Even as the ruling BJP leaders have reiterated their resolve to rename Ahmedabad as ‘Karnavati’, public opinion in the city remains divided on the issue.
BJP reignites its demand to rename Ahmedabad as Karnavati. The issue, with social and political ramifications, may become a major issue ahead of LS polls…
AHMEDABAD: What would Ahmedabad be without its legendary walls? There would not have been a Walled City to start with – something that made it India’s.
Ahmedabad works to maintain its World Heritage City status, with projects including the renovation of the Sanskar Kendra Museum by architect Le Corbusier.
A large pedestrian space within the Bhadra Plaza has been turned into a pay-and-park facility by the Ahmedabad Municipal Corporation (AMC).
The move comes after the civic body made several attempts to remove encroachments and illegal vendors from the plaza complex — which is part of the Unesco World Heritage core area. “Only a small portion of the plaza is parking,” said a senior AMC official who is with the central zone office.
“No matter how many times we removed these vendors, the came back again,” he said. The plaza, which was meant to be for pedestrians, had turned into large hawkers’ zone. According to the civic body, the strategy works as most of the plaza is cleared and there is optimum utilization of space.
After the AMC installed banners with parking charges, there was resentment among local residents. K.A Mansoori, a street vendor, said: “The AMC has forcefully removed shops which has affected the livelihoods of many poor people who were employed by the vendors.” He said there is parking space in the zilla panchayat building and Relief Road.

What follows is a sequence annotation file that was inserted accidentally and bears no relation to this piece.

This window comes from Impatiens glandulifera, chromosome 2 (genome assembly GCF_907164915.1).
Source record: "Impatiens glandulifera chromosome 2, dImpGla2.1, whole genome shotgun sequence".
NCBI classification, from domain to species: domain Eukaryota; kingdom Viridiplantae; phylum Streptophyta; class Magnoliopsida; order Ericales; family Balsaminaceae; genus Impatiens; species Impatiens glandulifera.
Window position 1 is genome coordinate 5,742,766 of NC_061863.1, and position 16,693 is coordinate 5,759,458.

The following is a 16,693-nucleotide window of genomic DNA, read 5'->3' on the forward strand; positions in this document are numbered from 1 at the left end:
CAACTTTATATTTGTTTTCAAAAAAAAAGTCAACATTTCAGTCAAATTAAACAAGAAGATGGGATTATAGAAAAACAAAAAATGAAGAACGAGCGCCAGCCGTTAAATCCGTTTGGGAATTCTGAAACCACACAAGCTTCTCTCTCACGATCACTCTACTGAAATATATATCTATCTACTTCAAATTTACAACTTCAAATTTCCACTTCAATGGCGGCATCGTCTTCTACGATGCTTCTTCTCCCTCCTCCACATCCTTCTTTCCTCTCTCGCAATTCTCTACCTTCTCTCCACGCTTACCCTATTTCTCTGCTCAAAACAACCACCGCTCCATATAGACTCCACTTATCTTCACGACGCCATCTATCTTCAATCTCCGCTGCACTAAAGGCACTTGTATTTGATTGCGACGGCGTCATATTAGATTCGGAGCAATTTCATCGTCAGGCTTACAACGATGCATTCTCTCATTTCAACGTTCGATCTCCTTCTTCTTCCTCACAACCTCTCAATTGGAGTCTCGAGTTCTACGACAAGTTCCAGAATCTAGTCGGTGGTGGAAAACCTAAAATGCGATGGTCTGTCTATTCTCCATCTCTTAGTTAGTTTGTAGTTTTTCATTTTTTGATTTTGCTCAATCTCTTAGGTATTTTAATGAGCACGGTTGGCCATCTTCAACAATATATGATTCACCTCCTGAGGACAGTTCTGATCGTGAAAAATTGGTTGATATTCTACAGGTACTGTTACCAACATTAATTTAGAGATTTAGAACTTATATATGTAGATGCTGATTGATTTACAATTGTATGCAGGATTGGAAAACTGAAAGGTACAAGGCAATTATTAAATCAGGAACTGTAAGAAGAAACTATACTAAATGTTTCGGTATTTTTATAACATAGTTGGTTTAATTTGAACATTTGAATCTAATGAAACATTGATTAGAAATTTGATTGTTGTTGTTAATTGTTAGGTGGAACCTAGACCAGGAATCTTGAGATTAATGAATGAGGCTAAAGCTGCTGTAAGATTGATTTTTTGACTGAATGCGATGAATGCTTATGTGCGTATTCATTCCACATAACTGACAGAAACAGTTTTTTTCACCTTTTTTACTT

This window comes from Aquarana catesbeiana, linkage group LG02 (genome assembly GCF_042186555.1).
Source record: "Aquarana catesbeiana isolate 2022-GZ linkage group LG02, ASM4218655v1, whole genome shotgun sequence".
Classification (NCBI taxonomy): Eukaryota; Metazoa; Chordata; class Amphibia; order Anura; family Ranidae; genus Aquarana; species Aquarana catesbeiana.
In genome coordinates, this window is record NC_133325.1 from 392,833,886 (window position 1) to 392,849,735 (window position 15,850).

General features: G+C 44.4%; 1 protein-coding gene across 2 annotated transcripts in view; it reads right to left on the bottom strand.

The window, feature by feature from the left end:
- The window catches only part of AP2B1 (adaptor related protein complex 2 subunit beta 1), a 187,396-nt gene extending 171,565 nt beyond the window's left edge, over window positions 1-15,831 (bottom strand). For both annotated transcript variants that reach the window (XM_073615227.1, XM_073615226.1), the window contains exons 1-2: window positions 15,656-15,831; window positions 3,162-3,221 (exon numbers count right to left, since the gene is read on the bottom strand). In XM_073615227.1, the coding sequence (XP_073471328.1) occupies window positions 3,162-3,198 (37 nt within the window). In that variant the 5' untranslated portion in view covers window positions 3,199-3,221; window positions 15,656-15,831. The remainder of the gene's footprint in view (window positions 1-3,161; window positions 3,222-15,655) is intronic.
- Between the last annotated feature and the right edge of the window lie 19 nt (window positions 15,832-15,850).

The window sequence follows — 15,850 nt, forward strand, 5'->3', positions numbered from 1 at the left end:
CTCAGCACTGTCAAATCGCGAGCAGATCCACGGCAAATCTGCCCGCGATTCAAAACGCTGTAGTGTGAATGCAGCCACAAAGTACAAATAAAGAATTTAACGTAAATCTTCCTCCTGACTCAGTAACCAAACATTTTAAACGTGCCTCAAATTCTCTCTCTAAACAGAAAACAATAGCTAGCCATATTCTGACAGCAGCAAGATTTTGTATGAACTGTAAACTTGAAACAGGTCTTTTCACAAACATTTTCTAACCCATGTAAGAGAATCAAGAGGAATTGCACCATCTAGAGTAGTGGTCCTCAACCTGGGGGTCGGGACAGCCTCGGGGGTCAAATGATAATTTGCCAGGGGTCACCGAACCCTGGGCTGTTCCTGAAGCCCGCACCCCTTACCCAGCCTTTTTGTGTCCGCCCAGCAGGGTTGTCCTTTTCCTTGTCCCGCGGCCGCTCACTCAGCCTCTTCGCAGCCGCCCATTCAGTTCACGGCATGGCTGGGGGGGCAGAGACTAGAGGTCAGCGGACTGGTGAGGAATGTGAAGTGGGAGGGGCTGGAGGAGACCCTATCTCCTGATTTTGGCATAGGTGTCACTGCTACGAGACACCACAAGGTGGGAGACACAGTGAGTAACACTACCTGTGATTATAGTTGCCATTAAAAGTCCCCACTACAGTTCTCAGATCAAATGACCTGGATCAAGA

Read more from source: Bhadra pedestrian space now paid parking – Times of India
When Ahmed Shah I laid the foundations of his capital way back on 26 February, 1411, little did he know his legacy would earn the status of a World Heritage City six hundred years on. Nineteen years old at the time, Ahmed Shah I was the third Sultan of the Gujarat Sultanate (1407 – 1573). In July 2017, his city Ahmedabad beat Delhi, Mumbai, and Varanasi in the bid to become India’s first, and as of now only, UNESCO designated city.
There was much hullaballoo following this announcement. Mainly because it raised Ahmedabad to the ranks of Cairo, Edinburgh, and Rome in the global arena. These were cities which UNESCO believes have cultural, historic or scientific significance and are important for humanity as a whole and, thus, warrant protection.
What did Ahmedabad have that the other three, more hyped about, Indian cities did not. It is a question many still ask. It is a question which gnawed at me too, triggering a stay plonk in the heart of the historical quarter last winter.
As I explored the city, the answers slowly revealed themselves. First shyly, hesitantly.
Read more from source: 36 hours in india’s only unesco world heritage city: ahmedabad
The 15th-century walled city of Ahmadabad is celebrated for its mosques, tombs, and temples from the sultanate period.
Ahmadabad is both a living, modern city and a splendid relic of the past.